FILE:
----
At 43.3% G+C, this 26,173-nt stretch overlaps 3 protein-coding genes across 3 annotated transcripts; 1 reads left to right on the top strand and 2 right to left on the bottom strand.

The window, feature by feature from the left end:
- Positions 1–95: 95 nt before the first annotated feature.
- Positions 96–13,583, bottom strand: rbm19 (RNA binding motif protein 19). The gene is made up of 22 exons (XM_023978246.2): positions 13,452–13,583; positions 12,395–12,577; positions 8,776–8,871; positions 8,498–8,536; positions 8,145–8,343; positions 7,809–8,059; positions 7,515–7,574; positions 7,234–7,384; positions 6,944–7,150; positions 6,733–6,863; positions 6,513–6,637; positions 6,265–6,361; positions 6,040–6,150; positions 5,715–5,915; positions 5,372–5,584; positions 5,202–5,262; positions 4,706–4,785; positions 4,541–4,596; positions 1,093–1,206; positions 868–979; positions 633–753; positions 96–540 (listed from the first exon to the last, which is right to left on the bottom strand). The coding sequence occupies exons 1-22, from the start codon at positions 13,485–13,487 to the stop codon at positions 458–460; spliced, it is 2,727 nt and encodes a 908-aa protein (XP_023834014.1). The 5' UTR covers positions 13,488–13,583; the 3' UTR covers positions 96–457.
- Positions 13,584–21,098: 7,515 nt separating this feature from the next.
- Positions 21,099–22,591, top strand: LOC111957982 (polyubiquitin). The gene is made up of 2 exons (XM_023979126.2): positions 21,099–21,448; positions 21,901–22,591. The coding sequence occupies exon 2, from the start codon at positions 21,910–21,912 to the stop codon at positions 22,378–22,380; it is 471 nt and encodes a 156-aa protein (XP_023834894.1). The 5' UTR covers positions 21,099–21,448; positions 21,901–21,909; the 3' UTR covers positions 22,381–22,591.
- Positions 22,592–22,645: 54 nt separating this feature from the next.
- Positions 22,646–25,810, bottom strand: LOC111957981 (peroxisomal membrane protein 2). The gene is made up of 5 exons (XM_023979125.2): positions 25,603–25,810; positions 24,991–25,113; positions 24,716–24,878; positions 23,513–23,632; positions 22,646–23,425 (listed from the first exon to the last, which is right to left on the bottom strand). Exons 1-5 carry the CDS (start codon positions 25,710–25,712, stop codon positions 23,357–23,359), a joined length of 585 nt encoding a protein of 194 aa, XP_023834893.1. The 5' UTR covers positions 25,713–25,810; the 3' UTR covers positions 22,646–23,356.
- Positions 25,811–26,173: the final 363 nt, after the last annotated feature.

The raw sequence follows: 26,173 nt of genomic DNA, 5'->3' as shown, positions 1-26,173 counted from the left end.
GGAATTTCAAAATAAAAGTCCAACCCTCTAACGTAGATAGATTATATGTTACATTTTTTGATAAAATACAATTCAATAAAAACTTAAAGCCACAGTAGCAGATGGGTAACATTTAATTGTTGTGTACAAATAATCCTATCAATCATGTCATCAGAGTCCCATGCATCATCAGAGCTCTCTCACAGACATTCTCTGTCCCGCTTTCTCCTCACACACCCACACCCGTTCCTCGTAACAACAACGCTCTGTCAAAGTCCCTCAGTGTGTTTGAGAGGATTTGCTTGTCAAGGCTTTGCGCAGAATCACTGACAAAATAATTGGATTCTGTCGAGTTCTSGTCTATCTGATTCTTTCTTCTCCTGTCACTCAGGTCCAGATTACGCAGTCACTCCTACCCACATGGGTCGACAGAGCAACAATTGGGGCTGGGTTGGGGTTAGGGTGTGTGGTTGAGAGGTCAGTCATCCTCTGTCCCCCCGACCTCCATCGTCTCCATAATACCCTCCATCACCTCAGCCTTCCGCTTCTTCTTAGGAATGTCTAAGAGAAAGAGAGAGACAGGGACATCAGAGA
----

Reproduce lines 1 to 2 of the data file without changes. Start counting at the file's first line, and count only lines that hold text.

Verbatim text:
At 43.3% G+C, this 26,173-nt stretch overlaps 3 protein-coding genes across 3 annotated transcripts; 1 reads left to right on the top strand and 2 right to left on the bottom strand.

The window, feature by feature from the left end: